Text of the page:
ASEAN Fundamental Outlook
- US Dollar advanced against its ASEAN counterparts, PHP was more resilient
- All eyes on this week’s Fed rate cut for forward guidance, US-China trade talks
- USD/IDR may look past local CPI data for China PMI and US non-farm payrolls
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USD ASEAN Week Recap
The US Dollar experienced its best week against its major counterparts – as anticipated – since the beginning of July. Fundamentally, gains in the Greenback were accompanied with a cautious deterioration in odds of a third rate cut from the Federal Reserve by year-end looking at Fed funds futures. US front-end government bond yields propelled higher, especially after a better-than-expected local 2Q GDP report.
This translated into broad gains against the Greenback’s ASEAN and South Asian peers such as the Singapore Dollar and Indian Rupee respectively. The former continues to see selling pressure in the aftermath of Singapore’s economy contracting by the most since 2012. This past week, USD/SGD also had to contend with domestic softer-than-expected headline CPI data, albeit core inflation was as expected.
Meanwhile, the Philippine Peso was rather resilient, ending little changed against the Greenback as USD/PHP struggles to find a direction on key rising support from 2013. Fundamentally, the PHP could thank Bruce Tolentino, a member of the Philippine Central Bank Monetary Board, for saying that there is “no rush” for them to cut interest rates.
The Fed and US-China Trade Talks
Top-tier event risk for ASEAN FX, and most currencies against the US Dollar, is the July Federal Reserve rate decision. The central bank has been preparing markets for its first rate cut since 2008, back when the world plunged into a deep financial crisis. This also marks an end to its hiking cycle that contributed to the selloff in equities last year, particularly in emerging markets, as it unwound its balance sheet.
The optimism in major global stocks that we have seen this year has been in anticipation of this moment. Not only has US inflation slowed away from the central bank’s target, but also fears of the impact of trade wars on world GDP has dampened business sentiment. Lower interest rates from the world’s largest economy can help cool concerns around developing economies who have built up USD-denominated debt.
As we look towards the end of the year, the question comes down to how dovish the central bank will be relative to expectations. Odds of a 50 basis point rate cut are still not 100% off the table for this week. Needless to say, such an outcome is highly unlikely. What is interesting is that data from the US has actually been crossing the wires less soft than economists’ expectations looking at the next chart below.
If this pattern continues, the central bank may even find scope to soften its dovish outlook. Not only can that bode well for the US Dollar from a yield perspective, but also from a safe haven standpoint if this causes risk aversion similar to 2018. Odds of a third rate cut by year-end have cautiously declined these past few weeks and if this trend continues, we may see investors decrease excess risk exposure and priorities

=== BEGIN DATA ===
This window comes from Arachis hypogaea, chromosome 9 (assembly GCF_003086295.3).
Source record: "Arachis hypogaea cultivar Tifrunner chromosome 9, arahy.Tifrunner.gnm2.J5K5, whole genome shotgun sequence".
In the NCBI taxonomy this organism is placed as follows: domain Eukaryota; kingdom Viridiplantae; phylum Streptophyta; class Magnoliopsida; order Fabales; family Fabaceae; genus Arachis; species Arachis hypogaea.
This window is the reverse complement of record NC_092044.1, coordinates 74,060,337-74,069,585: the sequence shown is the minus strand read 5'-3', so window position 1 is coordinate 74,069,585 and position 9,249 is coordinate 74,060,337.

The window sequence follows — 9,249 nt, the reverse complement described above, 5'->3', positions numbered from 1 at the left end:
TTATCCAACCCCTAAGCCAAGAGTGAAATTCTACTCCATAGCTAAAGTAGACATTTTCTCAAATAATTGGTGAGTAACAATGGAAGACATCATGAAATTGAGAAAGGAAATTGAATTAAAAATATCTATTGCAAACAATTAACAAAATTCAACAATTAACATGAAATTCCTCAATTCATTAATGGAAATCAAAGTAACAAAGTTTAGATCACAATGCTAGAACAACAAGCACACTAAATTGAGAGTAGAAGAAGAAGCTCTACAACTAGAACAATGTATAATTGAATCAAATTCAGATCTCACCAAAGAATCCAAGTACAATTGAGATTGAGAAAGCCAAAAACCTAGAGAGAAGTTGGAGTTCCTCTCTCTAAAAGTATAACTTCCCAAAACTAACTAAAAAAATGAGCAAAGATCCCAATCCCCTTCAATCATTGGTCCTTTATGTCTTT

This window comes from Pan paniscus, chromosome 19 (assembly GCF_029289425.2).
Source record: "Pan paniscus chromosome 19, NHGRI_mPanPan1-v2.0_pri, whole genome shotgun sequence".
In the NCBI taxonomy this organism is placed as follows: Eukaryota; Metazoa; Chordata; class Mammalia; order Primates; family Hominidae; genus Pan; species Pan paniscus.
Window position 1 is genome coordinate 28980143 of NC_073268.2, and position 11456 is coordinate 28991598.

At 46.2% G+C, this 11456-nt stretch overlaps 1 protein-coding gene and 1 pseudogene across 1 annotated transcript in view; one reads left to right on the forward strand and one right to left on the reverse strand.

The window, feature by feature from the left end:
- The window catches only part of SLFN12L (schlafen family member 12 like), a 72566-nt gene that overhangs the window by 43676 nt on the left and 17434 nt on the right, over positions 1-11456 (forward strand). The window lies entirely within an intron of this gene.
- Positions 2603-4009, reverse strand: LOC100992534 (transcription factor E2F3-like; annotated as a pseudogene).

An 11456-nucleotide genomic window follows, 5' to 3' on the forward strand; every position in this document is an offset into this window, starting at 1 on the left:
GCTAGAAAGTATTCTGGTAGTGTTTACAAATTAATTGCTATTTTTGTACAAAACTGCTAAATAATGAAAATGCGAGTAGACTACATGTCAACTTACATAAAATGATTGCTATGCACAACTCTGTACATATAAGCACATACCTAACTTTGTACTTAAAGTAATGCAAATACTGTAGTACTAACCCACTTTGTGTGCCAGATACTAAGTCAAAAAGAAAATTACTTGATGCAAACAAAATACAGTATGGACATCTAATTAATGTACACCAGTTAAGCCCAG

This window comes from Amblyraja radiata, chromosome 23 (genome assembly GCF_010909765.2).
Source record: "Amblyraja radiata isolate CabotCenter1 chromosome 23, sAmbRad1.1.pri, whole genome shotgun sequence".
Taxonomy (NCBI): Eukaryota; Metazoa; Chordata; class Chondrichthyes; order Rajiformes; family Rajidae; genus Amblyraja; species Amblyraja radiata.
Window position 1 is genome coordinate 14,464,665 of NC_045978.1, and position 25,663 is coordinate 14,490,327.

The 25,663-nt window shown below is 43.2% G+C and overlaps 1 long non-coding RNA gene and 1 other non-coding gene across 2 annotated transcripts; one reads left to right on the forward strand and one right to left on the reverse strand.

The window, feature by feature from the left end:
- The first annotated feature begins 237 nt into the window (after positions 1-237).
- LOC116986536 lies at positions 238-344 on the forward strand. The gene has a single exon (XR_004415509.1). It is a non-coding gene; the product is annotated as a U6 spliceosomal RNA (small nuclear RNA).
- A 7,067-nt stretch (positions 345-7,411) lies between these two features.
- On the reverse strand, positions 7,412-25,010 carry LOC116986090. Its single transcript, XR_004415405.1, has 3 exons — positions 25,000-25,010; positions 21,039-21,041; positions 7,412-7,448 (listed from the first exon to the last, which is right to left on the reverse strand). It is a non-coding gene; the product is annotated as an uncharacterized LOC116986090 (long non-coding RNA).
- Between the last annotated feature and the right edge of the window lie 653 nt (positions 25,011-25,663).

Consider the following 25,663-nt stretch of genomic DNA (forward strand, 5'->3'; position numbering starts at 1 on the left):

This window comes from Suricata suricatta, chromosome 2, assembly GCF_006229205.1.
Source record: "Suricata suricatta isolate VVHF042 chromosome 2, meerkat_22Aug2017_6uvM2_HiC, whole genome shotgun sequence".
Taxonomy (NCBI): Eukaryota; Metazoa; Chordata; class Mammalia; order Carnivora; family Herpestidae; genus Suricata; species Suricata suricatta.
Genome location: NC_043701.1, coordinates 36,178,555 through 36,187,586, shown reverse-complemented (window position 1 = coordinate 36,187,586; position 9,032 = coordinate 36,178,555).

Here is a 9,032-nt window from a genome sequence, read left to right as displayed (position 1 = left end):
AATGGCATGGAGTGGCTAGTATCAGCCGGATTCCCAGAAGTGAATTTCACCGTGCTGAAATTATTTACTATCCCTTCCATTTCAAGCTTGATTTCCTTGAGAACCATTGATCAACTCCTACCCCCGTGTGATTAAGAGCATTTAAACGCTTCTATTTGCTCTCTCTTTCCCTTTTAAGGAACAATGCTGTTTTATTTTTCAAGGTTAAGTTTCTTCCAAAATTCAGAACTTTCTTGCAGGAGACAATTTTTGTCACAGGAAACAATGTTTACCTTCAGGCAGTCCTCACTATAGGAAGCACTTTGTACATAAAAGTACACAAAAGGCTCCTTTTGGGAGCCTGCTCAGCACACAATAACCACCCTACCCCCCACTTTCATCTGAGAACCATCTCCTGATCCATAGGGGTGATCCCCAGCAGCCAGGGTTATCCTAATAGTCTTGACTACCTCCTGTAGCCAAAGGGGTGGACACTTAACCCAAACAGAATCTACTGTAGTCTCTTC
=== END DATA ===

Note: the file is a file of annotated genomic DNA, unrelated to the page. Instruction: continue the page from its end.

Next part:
On the other hand, uncertainties around US-China trade wars may remain an overhang for markets in the medium-term. On Friday, US President Donald Trump said that he thinks China could wait until the 2020 United States Election for a trade agreement as the two nations appear to be in a truce. Donald Trump did say that he could impose more tariffs against China if he wants, undermining their stalemate.
With that in mind, ASEAN FX will likely also be awaiting upcoming talks between the world’s largest economies on Tuesday. US Trade Representative Robert Lighthizer and his colleagues are going to Shanghai to discuss where the two nations are since Trump withheld from raising an additional 325b in tariffs against China.
Other Key Event Risk – US Jobs, China PMI
Speaking of China, we will get July manufacturing and non-manufacturing PMI data. Manufacturing is anticipated to contract for a third month in a row, though at a slower pace than in June (49.6 expected versus 49.4 prior). This also follows the weakest pace of GDP since at least 1992. Like in the US, data out of China has been tending to surprise less negative as of late.
US non-farm payrolls, in addition to the Fed and trade talks, may overshadow much of the impact of July Indonesian CPI data on the Rupiah. Especially if we see rising wage pressures from the United States. The Central Bank of Indonesia is closely watching the USD/IDR exchange rate as is and may step in if there is too much upward pressure.
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— Written by Daniel Dubrovsky, Currency Analyst for DailyFX.com
To contact Daniel, use the comments section below or @ddubrovskyFX on Twitter